Oxygenation & Aeration

Oxygenation & Aeration

Oxygen is a critical additive in brewing. Oxygen is the only necessary nutrient not naturally found in wort. Adding adequate oxygen to wort requires a fundamental understanding of why yeast needs oxygen, how much oxygen they need, and how to get oxygen into solution and the factors affecting solubility of oxygen.


Yeast use oxygen for cell membrane synthesis. Without oxygen, cell growth will be extremely limited. Yeast can only produce sterols and certain unsaturated fatty acids necessary for cell growth in the presence of oxygen.

Inadequate oxygenation will lead to inadequate yeast growth, which can cause poor attenuation, inconsistent or long fermentations, production of undesirable flavor and aroma compounds, and produces yeast that are in poor condition at the end of the fermentation.


Oxygen requirement is variable and depends on yeast strain employed, pitch rate, original gravity of wort, and wort trub levels.

Some yeast strains have higher oxygen requirements than others. However, it is generally safe to assume that you need at least 10ppm of oxygen. 10ppm will supply adequate oxygen in most situations. Over-oxygenation is generally not a concern as the yeast will use all available oxygen within 3 to 9 hours of pitching and oxygen will come out of solution during that time as well. Under-oxygenation is a much bigger concern.

High original gravity (>1.065) wort, in addition to increasing osmotic stress on yeast, can cause problems with achieving adequate levels of dissolved oxygen. As the gravity of wort increases, solubility of oxygen decreases. Increased temperatures also decrease the solubility of wort.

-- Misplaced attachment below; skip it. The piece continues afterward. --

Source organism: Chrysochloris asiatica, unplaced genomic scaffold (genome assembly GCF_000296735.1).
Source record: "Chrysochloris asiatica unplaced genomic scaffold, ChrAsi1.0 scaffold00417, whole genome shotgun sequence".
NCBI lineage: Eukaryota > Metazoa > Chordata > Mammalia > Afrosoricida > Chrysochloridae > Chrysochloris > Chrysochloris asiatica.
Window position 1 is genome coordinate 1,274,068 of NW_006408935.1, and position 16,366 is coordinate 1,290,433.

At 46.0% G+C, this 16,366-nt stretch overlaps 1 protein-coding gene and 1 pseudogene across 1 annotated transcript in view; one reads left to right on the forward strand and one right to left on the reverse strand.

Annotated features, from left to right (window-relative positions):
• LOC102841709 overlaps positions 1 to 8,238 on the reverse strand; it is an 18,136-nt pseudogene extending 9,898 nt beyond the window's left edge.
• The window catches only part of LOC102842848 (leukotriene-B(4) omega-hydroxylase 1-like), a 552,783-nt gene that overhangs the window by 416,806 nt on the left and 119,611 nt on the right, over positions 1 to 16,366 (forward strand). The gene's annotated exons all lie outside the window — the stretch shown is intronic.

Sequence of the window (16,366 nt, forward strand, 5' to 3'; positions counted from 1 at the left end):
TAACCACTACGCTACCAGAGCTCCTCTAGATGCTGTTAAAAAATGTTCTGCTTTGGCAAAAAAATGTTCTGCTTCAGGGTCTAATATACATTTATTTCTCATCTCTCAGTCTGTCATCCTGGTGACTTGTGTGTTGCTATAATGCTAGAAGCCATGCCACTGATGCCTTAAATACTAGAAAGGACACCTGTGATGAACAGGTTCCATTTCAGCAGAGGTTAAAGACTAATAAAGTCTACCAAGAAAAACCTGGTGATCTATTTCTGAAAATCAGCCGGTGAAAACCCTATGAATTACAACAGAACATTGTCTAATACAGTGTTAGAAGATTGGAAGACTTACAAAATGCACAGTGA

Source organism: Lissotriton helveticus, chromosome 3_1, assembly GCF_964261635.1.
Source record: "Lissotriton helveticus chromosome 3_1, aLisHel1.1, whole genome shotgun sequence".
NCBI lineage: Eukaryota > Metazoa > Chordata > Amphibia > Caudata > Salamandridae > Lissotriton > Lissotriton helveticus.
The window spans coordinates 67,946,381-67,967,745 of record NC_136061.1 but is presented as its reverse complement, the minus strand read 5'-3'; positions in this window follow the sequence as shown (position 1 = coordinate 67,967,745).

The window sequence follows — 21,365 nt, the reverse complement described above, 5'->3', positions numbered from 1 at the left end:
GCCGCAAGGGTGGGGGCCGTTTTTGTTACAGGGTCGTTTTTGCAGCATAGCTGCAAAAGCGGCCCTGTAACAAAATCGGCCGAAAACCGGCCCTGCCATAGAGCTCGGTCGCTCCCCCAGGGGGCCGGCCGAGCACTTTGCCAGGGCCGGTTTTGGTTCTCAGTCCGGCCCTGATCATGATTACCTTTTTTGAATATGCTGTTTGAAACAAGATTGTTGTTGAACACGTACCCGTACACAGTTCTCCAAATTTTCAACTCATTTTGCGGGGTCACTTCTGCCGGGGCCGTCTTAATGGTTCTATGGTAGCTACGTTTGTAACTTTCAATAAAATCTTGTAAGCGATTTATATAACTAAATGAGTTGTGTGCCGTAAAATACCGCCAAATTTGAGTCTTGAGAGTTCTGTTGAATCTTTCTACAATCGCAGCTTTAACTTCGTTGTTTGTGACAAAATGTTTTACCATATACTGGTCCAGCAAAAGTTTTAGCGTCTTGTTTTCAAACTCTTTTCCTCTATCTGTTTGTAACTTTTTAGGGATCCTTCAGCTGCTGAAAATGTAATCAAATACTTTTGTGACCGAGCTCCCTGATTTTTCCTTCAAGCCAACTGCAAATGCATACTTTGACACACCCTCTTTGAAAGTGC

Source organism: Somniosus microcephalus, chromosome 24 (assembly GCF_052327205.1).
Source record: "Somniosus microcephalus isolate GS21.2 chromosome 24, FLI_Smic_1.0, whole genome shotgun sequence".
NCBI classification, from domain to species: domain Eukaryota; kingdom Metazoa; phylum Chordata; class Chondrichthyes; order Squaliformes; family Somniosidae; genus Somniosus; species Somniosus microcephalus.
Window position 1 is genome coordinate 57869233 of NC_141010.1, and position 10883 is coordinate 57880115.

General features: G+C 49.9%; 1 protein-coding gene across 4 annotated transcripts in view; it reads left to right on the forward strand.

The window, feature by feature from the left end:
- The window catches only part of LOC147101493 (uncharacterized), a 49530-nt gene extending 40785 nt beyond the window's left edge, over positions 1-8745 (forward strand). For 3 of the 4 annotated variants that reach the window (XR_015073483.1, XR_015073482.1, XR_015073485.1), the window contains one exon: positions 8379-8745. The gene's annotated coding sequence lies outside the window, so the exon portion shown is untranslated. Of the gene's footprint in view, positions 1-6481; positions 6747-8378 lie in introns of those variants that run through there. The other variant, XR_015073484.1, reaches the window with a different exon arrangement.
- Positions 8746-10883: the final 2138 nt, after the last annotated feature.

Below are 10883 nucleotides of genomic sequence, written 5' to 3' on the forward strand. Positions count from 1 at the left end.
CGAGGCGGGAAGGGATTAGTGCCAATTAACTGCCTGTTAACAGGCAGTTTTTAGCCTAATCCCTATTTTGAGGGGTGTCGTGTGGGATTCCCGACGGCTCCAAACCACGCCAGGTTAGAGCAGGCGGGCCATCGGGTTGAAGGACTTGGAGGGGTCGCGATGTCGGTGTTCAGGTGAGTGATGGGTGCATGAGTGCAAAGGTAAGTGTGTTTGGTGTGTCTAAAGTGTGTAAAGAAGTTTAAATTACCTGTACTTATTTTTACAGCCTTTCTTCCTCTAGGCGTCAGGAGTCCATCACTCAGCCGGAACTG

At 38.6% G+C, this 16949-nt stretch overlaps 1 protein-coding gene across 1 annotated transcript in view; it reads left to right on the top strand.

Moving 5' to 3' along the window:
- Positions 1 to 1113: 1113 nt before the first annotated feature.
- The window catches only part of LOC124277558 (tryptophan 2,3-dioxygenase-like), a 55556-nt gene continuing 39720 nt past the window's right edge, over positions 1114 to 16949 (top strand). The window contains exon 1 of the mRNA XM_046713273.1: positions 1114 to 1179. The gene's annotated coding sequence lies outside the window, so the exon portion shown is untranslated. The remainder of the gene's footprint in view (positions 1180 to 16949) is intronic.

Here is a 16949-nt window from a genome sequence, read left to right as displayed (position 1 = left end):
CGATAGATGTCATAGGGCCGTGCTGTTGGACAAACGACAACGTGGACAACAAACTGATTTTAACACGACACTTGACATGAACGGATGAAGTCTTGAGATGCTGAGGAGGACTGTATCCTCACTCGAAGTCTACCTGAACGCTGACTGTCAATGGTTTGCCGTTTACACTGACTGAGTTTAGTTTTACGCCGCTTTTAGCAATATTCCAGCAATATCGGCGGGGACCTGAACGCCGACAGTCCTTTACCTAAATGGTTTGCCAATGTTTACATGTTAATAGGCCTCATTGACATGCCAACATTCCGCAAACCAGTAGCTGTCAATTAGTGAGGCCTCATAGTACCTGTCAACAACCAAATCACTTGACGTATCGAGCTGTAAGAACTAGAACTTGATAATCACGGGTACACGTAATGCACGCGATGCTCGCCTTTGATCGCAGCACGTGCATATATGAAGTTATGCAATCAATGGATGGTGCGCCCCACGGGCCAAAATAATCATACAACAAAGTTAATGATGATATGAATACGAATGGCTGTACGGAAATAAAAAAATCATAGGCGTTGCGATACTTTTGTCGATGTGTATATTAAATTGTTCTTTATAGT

The unsaturated fatty acids found in wort trub can be utilized by yeast and directly incorporated into membranes. If wort trub levels are low, yeast will need to synthesize more of these lipids and therefore will require more oxygen.


Homebrewers have several aeration/oxygenation methods available to them: siphon sprays, whipping, splashing, shaking, pumping air through a stone with an aquarium pump, and injecting pure oxygen through a sintered stone. We have tested all of these methods using a dissolved oxygen meter and have found that, when using air, 8 ppm of oxygen in solution is the best that you can achieve. Injecting oxygen through a stone will allow much higher dissolved oxygen levels. The chart below shows methods tested and the results.

Method DO ppm Time
Siphon Spray 4 ppm 0 sec.
Splashing & Shaking 8 ppm 40 sec.
Aquarium Pump w/ stone 8 ppm 5 min
Pure Oxygen w/ stone 0-26ppm 60 sec (12ppm)

It was concluded that pumping compressed air through a stone is not an efficient way to provide adequate levels of DO. Traditional splashing and shaking, although laborious, is fairly efficient at dissolving up to 8 ppm oxygen. To increase levels of oxygen, the carboy headspace can be purged with pure oxygen prior to shaking. The easiest and most effective method remains injecting pure oxygen through a sintered stone.

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